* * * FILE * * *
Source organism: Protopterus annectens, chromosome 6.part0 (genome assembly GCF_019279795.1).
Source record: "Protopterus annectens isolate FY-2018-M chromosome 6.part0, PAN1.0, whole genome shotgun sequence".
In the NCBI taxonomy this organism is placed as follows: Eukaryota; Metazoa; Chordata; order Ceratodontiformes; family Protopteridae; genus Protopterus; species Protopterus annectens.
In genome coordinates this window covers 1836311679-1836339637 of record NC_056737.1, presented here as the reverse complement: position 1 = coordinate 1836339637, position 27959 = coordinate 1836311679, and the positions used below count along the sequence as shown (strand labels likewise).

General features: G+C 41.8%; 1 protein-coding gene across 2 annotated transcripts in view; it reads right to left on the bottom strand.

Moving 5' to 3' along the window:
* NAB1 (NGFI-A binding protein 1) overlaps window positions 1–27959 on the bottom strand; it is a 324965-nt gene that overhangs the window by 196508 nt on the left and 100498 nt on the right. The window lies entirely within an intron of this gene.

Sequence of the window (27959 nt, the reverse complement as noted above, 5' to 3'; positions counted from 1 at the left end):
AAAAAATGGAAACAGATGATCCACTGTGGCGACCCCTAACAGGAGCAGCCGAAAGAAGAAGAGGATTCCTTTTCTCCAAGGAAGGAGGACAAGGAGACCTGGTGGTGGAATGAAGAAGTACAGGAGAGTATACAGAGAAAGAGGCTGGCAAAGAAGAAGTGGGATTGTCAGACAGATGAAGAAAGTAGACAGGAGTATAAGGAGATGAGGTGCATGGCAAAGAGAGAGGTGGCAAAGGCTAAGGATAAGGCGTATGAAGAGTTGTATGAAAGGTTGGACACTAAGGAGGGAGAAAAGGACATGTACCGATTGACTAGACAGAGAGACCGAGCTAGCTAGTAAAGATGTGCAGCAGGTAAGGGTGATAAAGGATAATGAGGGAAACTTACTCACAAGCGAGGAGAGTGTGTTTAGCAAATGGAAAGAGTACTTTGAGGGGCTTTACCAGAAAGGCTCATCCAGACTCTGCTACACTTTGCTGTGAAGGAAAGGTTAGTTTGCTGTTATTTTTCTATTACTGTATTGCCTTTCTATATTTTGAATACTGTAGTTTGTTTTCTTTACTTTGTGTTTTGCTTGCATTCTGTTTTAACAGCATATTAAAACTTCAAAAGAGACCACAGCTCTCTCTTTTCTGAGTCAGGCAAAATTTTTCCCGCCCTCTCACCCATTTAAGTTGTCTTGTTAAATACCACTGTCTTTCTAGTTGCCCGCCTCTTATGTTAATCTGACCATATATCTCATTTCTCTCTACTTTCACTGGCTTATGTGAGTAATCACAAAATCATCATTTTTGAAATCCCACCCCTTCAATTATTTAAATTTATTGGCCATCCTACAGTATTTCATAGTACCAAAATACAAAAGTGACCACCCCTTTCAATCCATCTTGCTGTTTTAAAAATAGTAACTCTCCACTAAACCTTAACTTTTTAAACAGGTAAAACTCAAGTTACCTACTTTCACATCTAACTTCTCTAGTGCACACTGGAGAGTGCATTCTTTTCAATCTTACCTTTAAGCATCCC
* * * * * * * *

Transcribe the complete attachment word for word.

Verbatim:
Source organism: Protopterus annectens, chromosome 6.part0 (genome assembly GCF_019279795.1).
Source record: "Protopterus annectens isolate FY-2018-M chromosome 6.part0, PAN1.0, whole genome shotgun sequence".
In the NCBI taxonomy this organism is placed as follows: Eukaryota; Metazoa; Chordata; order Ceratodontiformes; family Protopteridae; genus Protopterus; species Protopterus annectens.
In genome coordinates this window covers 1836311679-1836339637 of record NC_056737.1, presented here as the reverse complement: position 1 = coordinate 1836339637, position 27959 = coordinate 1836311679, and the positions used below count along the sequence as shown (strand labels likewise).

General features: G+C 41.8%; 1 protein-coding gene across 2 annotated transcripts in view; it reads right to left on the bottom strand.

Moving 5' to 3' along the window:
* NAB1 (NGFI-A binding protein 1) overlaps window positions 1–27959 on the bottom strand; it is a 324965-nt gene that overhangs the window by 196508 nt on the left and 100498 nt on the right. The window lies entirely within an intron of this gene.

Sequence of the window (27959 nt, the reverse complement as noted above, 5' to 3'; positions counted from 1 at the left end):
AAAAAATGGAAACAGATGATCCACTGTGGCGACCCCTAACAGGAGCAGCCGAAAGAAGAAGAGGATTCCTTTTCTCCAAGGAAGGAGGACAAGGAGACCTGGTGGTGGAATGAAGAAGTACAGGAGAGTATACAGAGAAAGAGGCTGGCAAAGAAGAAGTGGGATTGTCAGACAGATGAAGAAAGTAGACAGGAGTATAAGGAGATGAGGTGCATGGCAAAGAGAGAGGTGGCAAAGGCTAAGGATAAGGCGTATGAAGAGTTGTATGAAAGGTTGGACACTAAGGAGGGAGAAAAGGACATGTACCGATTGACTAGACAGAGAGACCGAGCTAGCTAGTAAAGATGTGCAGCAGGTAAGGGTGATAAAGGATAATGAGGGAAACTTACTCACAAGCGAGGAGAGTGTGTTTAGCAAATGGAAAGAGTACTTTGAGGGGCTTTACCAGAAAGGCTCATCCAGACTCTGCTACACTTTGCTGTGAAGGAAAGGTTAGTTTGCTGTTATTTTTCTATTACTGTATTGCCTTTCTATATTTTGAATACTGTAGTTTGTTTTCTTTACTTTGTGTTTTGCTTGCATTCTGTTTTAACAGCATATTAAAACTTCAAAAGAGACCACAGCTCTCTCTTTTCTGAGTCAGGCAAAATTTTTCCCGCCCTCTCACCCATTTAAGTTGTCTTGTTAAATACCACTGTCTTTCTAGTTGCCCGCCTCTTATGTTAATCTGACCATATATCTCATTTCTCTCTACTTTCACTGGCTTATGTGAGTAATCACAAAATCATCATTTTTGAAATCCCACCCCTTCAATTATTTAAATTTATTGGCCATCCTACAGTATTTCATAGTACCAAAATACAAAAGTGACCACCCCTTTCAATCCATCTTGCTGTTTTAAAAATAGTAACTCTCCACTAAACCTTAACTTTTTAAACAGGTAAAACTCAAGTTACCTACTTTCACATCTAACTTCTCTAGTGCACACTGGAGAGTGCATTCTTTTCAATCTTACCTTTAAGCATCCC